A letter from the State Youth Policy Advisory Committee (Chairman, Judge Adrian Curlewis) was discussed by the meeting. The Committee wanted one or more representatives of the Club to discuss with it the need for a youth policy, the causes of that need, and related problems of organisation. Although some members thought we should seek more specific subject matter for the discussion, it was decided to appoint a Club committee of five to meet the Youth Committee. Arnold Fleishmann., Alex Theakston, Bill Rodgers, Heather Joyce and Alex Colley were appointed as our representatives.

Brian Harvey informed us that he had find a buyer prepared to give £10 for our old 3 1/4“ slide projector, and sought the meeting's permission to accept the offer. It was readily forthcoming.

The President told us that Committee had decided to ask Frank Ashdown, Brian Harvey, David Ingram, Colin Putt, Ron Kennealy and Alex Colley to undertake lecturing on bushwalktng when requests were received.

Jack Wren suggested a working bee at North Era to provide a new rubbish hole. A number volunteered to attend, and Jack undertook to organise the diggings.

Concern was expressed by Allan Hardie as to whether Paddy Pallin's tenancy at C.E.N.E.F. House would be affected by the Public Service Association's acquisition of the building. David Ingram said he had been told that Paddy wasn't very worried as he had a 3-year tenancy and hoped to extend it.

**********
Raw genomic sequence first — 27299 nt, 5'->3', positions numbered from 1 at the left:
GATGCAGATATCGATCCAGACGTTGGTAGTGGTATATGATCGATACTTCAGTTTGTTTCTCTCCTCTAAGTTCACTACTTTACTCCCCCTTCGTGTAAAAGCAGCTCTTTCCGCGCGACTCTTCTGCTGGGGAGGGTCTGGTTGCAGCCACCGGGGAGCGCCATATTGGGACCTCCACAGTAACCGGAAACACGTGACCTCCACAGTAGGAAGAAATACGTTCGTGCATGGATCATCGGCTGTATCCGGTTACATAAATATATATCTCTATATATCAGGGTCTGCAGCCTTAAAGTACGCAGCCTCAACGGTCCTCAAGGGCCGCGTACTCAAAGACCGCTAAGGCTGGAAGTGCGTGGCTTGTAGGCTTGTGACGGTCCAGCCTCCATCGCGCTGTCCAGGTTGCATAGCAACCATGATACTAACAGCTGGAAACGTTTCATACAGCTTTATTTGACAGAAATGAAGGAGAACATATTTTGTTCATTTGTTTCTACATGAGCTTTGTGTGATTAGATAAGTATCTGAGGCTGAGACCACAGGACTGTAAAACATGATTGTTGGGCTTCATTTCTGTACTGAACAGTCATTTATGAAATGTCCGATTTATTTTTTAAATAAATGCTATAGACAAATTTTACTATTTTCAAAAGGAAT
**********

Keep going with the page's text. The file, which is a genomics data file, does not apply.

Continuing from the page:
With the election of Brian Harvey, Greg Grennan, Ron Kennealy and Bob Godfrey as Room Stewards, most of the meeting repaired to the “Satellite” cafe, which, Brian informed us, would not continue to open for our benefit, and pay overtime to the staff, if we didn't patronise it.


June 23-24-25Blackheath - Car to Carlon's - Breakfast Creek - Cox's River - Galong Creek - Nellie's Glen - Katoomba. Pleasant walking in Breakfast Creek and on Cox's River with some scrambling and river crossings. Beautiful Gorge scenery in the Grand Bluffs. Excellent camping. Galong Creek is mostly rock-hopping for about 3 miles; then climb and rock hop through the Box Canyon, past seven waterfalls flowing crystal clear over pink granite. Maps: Jenolan Military & Myles Dunphy's Map of the Gangerangs. Leader: Arnold Fleisehmann.
June 24-25Wentworth Falls - Kedumba Pass - Mt. Solitary - Katoomba. Good camping on Kedumba Creeks. Long, steep climb onto Solitary. Extensive views of the Blue Mountains area and of Warragamba Dam (now to be known as Lake Burragorang). Scramble down the knifeedge, then easy walking along the track from the “Ruined Castle” to the Scenic Railway. Maps: Jenolan Military & Myles Dunphy's Map of the Gangerangs. Leader: Pam Baker.

We have it on good authority that the “food and supply” expert of the R.Z.A.C. New Guinea Expedition has been practicing the application of life saving drugs - on pigs….. For Putto's sake, we hope that these highly refined techniques do not become necessary, or…. (see page 8)


Prospectives!

If you wish to borrow equipment (Groundsheet, Tent, Frame Packs) see Frank Ashdown.